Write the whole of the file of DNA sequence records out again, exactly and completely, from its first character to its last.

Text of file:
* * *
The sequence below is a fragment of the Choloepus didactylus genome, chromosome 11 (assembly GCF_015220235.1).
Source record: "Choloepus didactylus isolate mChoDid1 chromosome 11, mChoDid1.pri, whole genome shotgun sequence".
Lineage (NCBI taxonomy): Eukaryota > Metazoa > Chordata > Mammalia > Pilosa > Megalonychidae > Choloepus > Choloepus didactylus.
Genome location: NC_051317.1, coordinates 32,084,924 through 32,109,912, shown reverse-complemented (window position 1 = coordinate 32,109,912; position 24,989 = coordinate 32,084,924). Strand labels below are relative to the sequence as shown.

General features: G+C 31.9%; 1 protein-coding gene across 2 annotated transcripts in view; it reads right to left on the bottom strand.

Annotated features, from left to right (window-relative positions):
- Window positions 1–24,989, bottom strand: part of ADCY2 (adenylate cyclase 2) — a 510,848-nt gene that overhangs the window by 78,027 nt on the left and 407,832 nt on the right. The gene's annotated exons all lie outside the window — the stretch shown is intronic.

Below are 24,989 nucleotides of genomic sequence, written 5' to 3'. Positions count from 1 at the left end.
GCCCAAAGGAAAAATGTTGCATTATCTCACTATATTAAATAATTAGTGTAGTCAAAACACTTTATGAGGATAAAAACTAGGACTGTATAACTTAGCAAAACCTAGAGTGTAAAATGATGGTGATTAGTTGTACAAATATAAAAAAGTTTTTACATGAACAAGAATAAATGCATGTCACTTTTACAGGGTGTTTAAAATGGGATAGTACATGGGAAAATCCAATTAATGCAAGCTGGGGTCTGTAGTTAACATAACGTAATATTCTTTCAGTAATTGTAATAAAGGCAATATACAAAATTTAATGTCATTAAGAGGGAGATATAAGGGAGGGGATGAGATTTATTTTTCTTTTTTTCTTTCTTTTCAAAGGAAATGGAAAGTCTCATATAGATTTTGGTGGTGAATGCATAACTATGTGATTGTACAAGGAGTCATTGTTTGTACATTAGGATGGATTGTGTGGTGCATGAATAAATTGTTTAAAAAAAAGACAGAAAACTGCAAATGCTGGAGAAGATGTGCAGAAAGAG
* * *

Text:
The sequence below is a fragment of the Choloepus didactylus genome, chromosome 11 (assembly GCF_015220235.1).
Source record: "Choloepus didactylus isolate mChoDid1 chromosome 11, mChoDid1.pri, whole genome shotgun sequence".
Lineage (NCBI taxonomy): Eukaryota > Metazoa > Chordata > Mammalia > Pilosa > Megalonychidae > Choloepus > Choloepus didactylus.
Genome location: NC_051317.1, coordinates 32,084,924 through 32,109,912, shown reverse-complemented (window position 1 = coordinate 32,109,912; position 24,989 = coordinate 32,084,924). Strand labels below are relative to the sequence as shown.

General features: G+C 31.9%; 1 protein-coding gene across 2 annotated transcripts in view; it reads right to left on the bottom strand.

Annotated features, from left to right (window-relative positions):
- Window positions 1–24,989, bottom strand: part of ADCY2 (adenylate cyclase 2) — a 510,848-nt gene that overhangs the window by 78,027 nt on the left and 407,832 nt on the right. The gene's annotated exons all lie outside the window — the stretch shown is intronic.

Below are 24,989 nucleotides of genomic sequence, written 5' to 3'. Positions count from 1 at the left end.
GCCCAAAGGAAAAATGTTGCATTATCTCACTATATTAAATAATTAGTGTAGTCAAAACACTTTATGAGGATAAAAACTAGGACTGTATAACTTAGCAAAACCTAGAGTGTAAAATGATGGTGATTAGTTGTACAAATATAAAAAAGTTTTTACATGAACAAGAATAAATGCATGTCACTTTTACAGGGTGTTTAAAATGGGATAGTACATGGGAAAATCCAATTAATGCAAGCTGGGGTCTGTAGTTAACATAACGTAATATTCTTTCAGTAATTGTAATAAAGGCAATATACAAAATTTAATGTCATTAAGAGGGAGATATAAGGGAGGGGATGAGATTTATTTTTCTTTTTTTCTTTCTTTTCAAAGGAAATGGAAAGTCTCATATAGATTTTGGTGGTGAATGCATAACTATGTGATTGTACAAGGAGTCATTGTTTGTACATTAGGATGGATTGTGTGGTGCATGAATAAATTGTTTAAAAAAAAGACAGAAAACTGCAAATGCTGGAGAAGATGTGCAGAAAGAG